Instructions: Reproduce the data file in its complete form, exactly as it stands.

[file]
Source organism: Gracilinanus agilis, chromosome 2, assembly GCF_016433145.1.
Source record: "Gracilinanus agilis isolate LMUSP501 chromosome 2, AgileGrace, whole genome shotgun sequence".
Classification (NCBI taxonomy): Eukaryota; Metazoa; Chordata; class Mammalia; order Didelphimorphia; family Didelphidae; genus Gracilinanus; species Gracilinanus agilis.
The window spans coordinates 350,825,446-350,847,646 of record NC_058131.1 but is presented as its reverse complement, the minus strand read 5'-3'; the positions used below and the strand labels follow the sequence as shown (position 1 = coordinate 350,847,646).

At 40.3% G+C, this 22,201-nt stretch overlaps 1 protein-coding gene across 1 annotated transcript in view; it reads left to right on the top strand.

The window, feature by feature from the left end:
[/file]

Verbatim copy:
Source organism: Gracilinanus agilis, chromosome 2, assembly GCF_016433145.1.
Source record: "Gracilinanus agilis isolate LMUSP501 chromosome 2, AgileGrace, whole genome shotgun sequence".
Classification (NCBI taxonomy): Eukaryota; Metazoa; Chordata; class Mammalia; order Didelphimorphia; family Didelphidae; genus Gracilinanus; species Gracilinanus agilis.
The window spans coordinates 350,825,446-350,847,646 of record NC_058131.1 but is presented as its reverse complement, the minus strand read 5'-3'; the positions used below and the strand labels follow the sequence as shown (position 1 = coordinate 350,847,646).

At 40.3% G+C, this 22,201-nt stretch overlaps 1 protein-coding gene across 1 annotated transcript in view; it reads left to right on the top strand.

The window, feature by feature from the left end: